quote: Theoretical physicists have discovered that we live in a universe where dark energy pushes things apart while dark matter tries to pull things together.
from today's post - http://bit.ly/1hfzcJq
Mach's Principle states that only relative motion exists. So if the universe revolved around us (relative to what?) we would feel centrifugal force exactly as though we had revolved within the universe.
Imagine: Some of the universe appears to revolve around us and some of it doesn't. What would we experience then? What would be the effect on local spacetime?
It seems reasonable to weight the effects proportionate to their mass, and inversely proportional to the distance squared.
Fortunately, it is very easy to assess the effects of known matter, because it's nearly all stars and we can detect them by measuring the light.
To determine the dominant mass affecting our own galaxy, all you need to do is go outside on a clear night and look.
With the naked eye, the dominant mass is clearly the Milky Way. With time lapse photography the picture is more complete, capturing feint images of other galaxies, and the Milky Way is utterly dominant.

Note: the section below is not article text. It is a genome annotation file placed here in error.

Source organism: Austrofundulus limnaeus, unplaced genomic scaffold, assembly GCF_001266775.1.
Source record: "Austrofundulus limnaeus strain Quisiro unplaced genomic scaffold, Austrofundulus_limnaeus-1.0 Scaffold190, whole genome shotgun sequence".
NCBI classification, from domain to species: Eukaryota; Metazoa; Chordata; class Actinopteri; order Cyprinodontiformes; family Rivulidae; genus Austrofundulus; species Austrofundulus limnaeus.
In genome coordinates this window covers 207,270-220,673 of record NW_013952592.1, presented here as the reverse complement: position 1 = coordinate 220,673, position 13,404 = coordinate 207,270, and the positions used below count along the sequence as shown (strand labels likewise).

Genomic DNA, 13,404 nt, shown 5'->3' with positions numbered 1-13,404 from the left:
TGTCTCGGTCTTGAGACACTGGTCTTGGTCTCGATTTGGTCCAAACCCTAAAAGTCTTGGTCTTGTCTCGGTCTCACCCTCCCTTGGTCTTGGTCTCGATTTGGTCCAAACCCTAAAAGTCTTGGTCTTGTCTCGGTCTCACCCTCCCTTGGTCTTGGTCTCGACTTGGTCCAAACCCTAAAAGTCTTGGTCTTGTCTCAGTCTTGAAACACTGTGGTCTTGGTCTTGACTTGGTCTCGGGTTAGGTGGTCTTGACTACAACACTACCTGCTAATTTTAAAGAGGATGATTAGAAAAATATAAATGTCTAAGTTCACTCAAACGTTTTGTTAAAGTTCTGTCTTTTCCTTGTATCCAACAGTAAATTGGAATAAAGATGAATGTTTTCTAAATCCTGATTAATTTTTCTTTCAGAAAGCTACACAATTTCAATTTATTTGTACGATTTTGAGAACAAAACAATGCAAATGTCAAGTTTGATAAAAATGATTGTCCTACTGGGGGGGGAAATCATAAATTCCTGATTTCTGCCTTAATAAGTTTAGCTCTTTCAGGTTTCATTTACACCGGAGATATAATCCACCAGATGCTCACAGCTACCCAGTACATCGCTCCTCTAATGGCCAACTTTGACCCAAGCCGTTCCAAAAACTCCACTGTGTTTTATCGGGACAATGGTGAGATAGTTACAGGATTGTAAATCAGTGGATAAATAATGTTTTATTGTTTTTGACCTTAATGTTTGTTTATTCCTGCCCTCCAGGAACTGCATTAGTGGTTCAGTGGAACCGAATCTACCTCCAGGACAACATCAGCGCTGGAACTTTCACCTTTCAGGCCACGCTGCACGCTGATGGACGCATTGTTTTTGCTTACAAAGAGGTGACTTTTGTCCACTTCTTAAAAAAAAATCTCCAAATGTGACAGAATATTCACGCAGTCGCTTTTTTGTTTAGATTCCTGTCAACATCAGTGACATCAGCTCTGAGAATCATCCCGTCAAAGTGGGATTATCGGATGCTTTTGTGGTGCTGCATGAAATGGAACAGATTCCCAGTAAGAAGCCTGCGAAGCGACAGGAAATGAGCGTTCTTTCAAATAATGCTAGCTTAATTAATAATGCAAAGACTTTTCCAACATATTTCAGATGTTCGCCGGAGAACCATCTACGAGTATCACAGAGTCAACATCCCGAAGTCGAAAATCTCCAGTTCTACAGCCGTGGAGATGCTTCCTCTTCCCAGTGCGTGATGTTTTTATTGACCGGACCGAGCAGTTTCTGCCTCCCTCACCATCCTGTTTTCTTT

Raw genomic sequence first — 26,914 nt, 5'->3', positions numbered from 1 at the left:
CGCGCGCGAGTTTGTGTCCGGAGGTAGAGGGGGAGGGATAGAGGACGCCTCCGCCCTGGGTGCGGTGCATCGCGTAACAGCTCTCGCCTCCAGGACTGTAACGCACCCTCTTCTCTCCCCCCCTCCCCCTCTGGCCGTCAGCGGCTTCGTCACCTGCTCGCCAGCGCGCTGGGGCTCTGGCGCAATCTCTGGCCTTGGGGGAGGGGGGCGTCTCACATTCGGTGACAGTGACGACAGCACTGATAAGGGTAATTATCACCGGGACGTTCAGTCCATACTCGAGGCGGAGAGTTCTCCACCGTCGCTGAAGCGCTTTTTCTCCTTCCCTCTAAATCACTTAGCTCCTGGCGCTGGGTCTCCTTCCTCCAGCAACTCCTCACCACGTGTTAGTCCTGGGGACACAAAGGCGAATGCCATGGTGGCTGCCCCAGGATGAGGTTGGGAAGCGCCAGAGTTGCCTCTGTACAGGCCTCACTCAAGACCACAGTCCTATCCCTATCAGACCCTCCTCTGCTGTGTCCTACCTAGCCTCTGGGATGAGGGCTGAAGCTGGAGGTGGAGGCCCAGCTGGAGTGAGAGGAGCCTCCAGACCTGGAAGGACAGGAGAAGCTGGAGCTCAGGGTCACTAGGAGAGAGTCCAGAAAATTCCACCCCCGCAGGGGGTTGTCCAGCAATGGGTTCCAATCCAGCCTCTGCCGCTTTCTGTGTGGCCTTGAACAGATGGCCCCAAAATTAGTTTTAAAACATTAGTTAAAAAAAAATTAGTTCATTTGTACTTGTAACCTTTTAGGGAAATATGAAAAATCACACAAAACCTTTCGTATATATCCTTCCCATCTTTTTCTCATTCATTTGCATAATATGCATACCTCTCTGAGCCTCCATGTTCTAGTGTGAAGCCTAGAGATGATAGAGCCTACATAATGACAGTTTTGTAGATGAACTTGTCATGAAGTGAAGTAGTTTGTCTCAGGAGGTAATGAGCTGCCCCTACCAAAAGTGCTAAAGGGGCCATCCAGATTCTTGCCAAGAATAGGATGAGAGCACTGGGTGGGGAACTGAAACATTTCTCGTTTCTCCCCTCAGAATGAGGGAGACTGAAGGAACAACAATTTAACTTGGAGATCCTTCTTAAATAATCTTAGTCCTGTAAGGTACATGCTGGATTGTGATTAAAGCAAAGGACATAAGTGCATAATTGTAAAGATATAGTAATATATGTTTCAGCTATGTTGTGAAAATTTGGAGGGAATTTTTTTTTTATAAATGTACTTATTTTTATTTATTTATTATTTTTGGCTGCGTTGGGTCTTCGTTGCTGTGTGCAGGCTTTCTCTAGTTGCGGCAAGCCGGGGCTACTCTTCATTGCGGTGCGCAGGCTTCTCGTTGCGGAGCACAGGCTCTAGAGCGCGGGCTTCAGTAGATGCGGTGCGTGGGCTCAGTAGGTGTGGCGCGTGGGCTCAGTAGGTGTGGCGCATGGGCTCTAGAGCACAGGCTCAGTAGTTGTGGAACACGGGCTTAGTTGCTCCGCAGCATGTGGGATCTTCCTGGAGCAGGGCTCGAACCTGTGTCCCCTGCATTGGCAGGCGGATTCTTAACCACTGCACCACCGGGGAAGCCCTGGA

For the accepted view to be correct: that the Milky Way should be flying apart due to centrifugal force (hence the need for dark matter to bind it together) either General Relativity has the maths wrong, or Mach's Principle is wrong, or both are wrong.
The behaviour of the Milky Way is consistent with Mach's Principle, so I subscribe to the view that General Relativity is wrong. I have two reasons:
1. It doesn't predict the behaviour of the Milky Way.
2. It has a constant G for which there is no explanation.
astronomy, dark matter, photos, physics, relativity